The City of Selkirk’s Budget 2016 takes aim at infrastructure, both external and internal, and with the strategic plan in mind, concentrates on building the city’s capacity to facilitate economic growth and modernize its municipal government.
For the second consecutive year, the city has completed its budget before year’s end, providing a competitive advantage when it comes to projects slated for work in 2016. Projects can be tendered sooner, allowing the city to get to work started quickly and at the best price possible in the short summer season. The budget was approved at council’s Dec. 29 meeting.
Mayor Larry Johannson said 2016 will be an exciting year, with many important projects taking place. He said city management has once again delivered a strong budget that keeps increases to a minimum and delivers the best bang for the buck.
Focused on Infrastructure
The focus on infrastructure is important, the mayor said, because it’s an investment in Selkirk’s future.
“It’s not the sexiest stuff out there, what we’re doing with infrastructure, but in order to move the city forward and be viable in the future and to be ready for all the investments and development, there’s been a lot but there’s a lot yet to come, we have to do it,” Johannson said.
“We have to be ready for that. We have to be ready with proper water supply, we have to be ready with proper sewer, and all that good stuff. And we will be ready.”
Budget 2016 calls for a slight 2.99 per cent tax increase, which translates into about an additional $6 per month on a home valued at $250,000.
Johannson said the growth in the city’s tax base – achieved through strategic planning – allowed council to keep the increase to a minimum.
External infrastructure, things we all rely on daily such as roads, sewer and water pipes, buildings and city equipment, get much attention in the new budget.
A reliable water supply is a priority in the city’s strategic plan, and the city will invest $4 million into a new water source that will ensure Selkirk’s water supply is safe and abundant for today and decades to come.
Road improvements will once again be a priority in 2016 and the city will invest $1.14 million to make Selkirk streets better. Jemima Street will be resurfaced and water mains reconstructed from Manitoba to Queen; Sophia Street will be reconstructed and paved from Queen to the railway tracks; and detailed design plans for Manitoba from Main to Easton and Easton to Hwy. 9A will be completed. A Manitoba Avenue West road improvement plan will be developed and designs for the west end truck line and sewage lift station, to facilitate future growth to the west, will be undertaken.
City of Selkirk CAO Duane Nicol said investment in the city’s infrastructure now is also an investment in Selkirk’s future. And, having dollars ready allows the city to capitalize on provincial and federal dollars when they become available.
“We continue to increase the investments we are making into our aging infrastructure to slow the growth in disrepair. We will make the best use possible of every federal and provincial grant available to us,” Nicol said.
“We are investing in new infrastructure, which is opening new opportunities for commercial, industrial and residential growth. Encouraging efficient and cost-effective growth will expand our tax base with minimal growth in annual city expenses.”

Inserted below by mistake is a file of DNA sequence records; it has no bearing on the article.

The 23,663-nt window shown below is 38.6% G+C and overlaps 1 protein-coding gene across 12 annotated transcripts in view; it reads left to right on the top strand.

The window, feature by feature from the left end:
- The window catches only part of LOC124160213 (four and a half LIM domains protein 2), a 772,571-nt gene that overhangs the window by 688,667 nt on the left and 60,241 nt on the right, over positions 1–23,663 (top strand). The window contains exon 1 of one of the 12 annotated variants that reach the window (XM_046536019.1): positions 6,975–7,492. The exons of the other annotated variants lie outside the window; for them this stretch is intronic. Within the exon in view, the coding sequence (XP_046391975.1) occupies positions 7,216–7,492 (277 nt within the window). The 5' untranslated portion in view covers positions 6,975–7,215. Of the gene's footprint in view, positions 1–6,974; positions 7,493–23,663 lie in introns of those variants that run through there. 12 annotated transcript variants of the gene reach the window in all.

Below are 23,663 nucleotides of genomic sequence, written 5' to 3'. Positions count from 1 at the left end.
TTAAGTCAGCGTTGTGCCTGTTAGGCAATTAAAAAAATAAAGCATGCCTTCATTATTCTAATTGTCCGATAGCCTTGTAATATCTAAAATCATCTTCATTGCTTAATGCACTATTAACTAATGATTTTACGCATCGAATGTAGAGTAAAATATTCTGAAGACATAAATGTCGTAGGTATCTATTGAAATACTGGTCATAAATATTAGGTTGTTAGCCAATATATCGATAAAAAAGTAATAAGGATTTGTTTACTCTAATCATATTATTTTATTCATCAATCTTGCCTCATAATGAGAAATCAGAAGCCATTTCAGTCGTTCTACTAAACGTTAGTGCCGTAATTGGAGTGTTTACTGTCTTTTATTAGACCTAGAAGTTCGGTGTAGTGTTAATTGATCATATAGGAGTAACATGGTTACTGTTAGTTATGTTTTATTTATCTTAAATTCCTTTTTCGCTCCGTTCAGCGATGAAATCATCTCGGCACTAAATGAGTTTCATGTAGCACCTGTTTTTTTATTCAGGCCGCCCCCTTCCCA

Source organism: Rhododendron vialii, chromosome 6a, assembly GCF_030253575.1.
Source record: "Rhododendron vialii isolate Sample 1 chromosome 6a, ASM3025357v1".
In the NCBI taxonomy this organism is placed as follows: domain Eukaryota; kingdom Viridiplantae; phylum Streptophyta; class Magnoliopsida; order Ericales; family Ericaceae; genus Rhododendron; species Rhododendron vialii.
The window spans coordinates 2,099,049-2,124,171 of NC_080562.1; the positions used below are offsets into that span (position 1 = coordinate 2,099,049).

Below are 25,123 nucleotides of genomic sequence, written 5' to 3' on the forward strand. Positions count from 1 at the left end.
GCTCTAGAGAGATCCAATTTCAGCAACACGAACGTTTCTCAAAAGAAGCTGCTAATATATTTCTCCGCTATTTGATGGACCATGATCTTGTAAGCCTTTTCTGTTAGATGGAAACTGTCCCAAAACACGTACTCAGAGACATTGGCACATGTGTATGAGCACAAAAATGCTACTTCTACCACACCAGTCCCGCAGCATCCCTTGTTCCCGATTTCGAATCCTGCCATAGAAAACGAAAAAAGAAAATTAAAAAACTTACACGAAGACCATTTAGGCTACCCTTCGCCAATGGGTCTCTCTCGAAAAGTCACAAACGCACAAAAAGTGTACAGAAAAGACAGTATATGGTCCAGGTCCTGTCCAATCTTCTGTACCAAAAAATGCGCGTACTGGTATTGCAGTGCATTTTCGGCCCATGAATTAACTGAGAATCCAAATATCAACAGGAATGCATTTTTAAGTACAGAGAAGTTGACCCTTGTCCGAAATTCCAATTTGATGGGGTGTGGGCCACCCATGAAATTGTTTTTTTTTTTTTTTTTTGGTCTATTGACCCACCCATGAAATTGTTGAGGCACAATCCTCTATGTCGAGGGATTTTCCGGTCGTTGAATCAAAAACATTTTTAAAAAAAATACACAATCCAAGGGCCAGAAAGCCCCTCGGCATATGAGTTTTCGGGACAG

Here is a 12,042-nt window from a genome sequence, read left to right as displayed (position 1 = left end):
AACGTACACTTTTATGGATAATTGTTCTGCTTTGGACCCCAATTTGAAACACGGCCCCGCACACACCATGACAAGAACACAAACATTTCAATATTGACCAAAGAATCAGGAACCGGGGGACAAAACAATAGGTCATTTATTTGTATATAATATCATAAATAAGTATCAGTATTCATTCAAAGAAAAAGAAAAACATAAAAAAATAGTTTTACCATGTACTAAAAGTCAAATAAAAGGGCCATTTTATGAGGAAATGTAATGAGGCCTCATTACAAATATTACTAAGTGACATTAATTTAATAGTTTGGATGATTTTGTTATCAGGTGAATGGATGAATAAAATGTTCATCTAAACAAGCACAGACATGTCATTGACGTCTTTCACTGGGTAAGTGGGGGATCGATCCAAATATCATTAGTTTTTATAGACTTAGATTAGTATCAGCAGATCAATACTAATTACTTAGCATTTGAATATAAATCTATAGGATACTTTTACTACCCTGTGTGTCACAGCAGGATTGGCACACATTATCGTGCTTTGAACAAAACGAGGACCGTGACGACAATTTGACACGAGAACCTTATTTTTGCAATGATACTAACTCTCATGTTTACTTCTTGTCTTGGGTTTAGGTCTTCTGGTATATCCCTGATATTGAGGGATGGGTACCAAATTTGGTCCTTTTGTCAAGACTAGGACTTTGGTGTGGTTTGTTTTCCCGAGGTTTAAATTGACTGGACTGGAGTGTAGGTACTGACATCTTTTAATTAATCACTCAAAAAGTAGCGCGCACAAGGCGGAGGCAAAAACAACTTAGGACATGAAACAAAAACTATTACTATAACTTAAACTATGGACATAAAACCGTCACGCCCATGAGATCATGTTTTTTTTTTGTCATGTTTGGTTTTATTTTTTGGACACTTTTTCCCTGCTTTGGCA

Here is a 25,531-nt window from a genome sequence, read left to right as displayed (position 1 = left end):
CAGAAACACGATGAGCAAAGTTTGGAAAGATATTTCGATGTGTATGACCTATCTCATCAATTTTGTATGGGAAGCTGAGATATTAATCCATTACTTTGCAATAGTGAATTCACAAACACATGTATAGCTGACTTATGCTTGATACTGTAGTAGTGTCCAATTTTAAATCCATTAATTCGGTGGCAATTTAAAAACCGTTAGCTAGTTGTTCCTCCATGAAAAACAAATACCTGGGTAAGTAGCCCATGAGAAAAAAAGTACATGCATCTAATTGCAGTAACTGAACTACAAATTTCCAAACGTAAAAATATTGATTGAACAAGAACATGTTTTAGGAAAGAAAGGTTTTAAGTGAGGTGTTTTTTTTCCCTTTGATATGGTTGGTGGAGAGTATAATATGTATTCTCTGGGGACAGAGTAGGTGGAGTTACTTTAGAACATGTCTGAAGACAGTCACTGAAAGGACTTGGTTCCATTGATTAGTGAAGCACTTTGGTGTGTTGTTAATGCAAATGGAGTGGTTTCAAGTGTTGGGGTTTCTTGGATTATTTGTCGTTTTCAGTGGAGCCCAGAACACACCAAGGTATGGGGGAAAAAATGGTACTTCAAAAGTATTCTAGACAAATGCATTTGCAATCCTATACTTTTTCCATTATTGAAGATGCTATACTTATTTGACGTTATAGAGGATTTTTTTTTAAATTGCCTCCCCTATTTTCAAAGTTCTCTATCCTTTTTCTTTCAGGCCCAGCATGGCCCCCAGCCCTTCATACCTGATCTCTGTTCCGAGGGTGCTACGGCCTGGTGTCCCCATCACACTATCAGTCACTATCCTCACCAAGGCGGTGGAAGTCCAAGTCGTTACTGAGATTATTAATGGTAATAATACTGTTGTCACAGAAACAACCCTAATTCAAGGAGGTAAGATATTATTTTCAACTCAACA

Budget 2016 also invests $440,000 in the city’s recreational infrastructure and the Rec Complex, Selkirk Park, including the campground and pool. The Waterfront and the community trails will also see improvements.
The Rec Complex will become more energy efficient and its lobby will be upgraded making it more comfortable for users. The outside parking lot stairs will also be replaced. The pool enhancement project will be completed and the campground showers remodelled. Additional funds will go into The Waterfront events budget, slip dock cover replacement work will continue and a budget will be established for the community trails.
Internal infrastructure includes the processes and programs that help the city run smoothly, but the most important internal infrastructure is the city’s people.
“We continue to invest in our No. 1 asset, our people,” Nicol said.
“The city is best served when it has an engaged, well-trained, talented and innovative civil service. We will continue to invest in staff skill development and leadership training. We will also continue to invest in improvements to our technology, ensuring our people have the tools they need to deliver quality municipal services.”
The city will invest $100,000 in capital asset management software, which will help manage the city’s massive asset inventory. The software features cutting-edge modelling and predicative applications that help in planning future infrastructure works and the investment and debt systems that will help fund future projects.
A new and improved city website was launched in 2015 and in 2016 more investments will be made to make the site even more user friendly. The city will re-evaluate its organizational structure and realign and provide new resources in key areas.
“These changes will help us build the municipal government we need to maintain our current momentum and support a larger, more vibrant Selkirk in the future,” Nicol said.
The city is also working to improve planning and development strategies. Council is redeveloping its zoning bylaw and creating the Annie West Development Plan that will support its efforts to build a more modern, cost-efficient urban community. Better land use and progressive practices will build a more sustainable community and growth, along with diversity of the city tax base, will keep new infrastructure and operating costs to a minimum.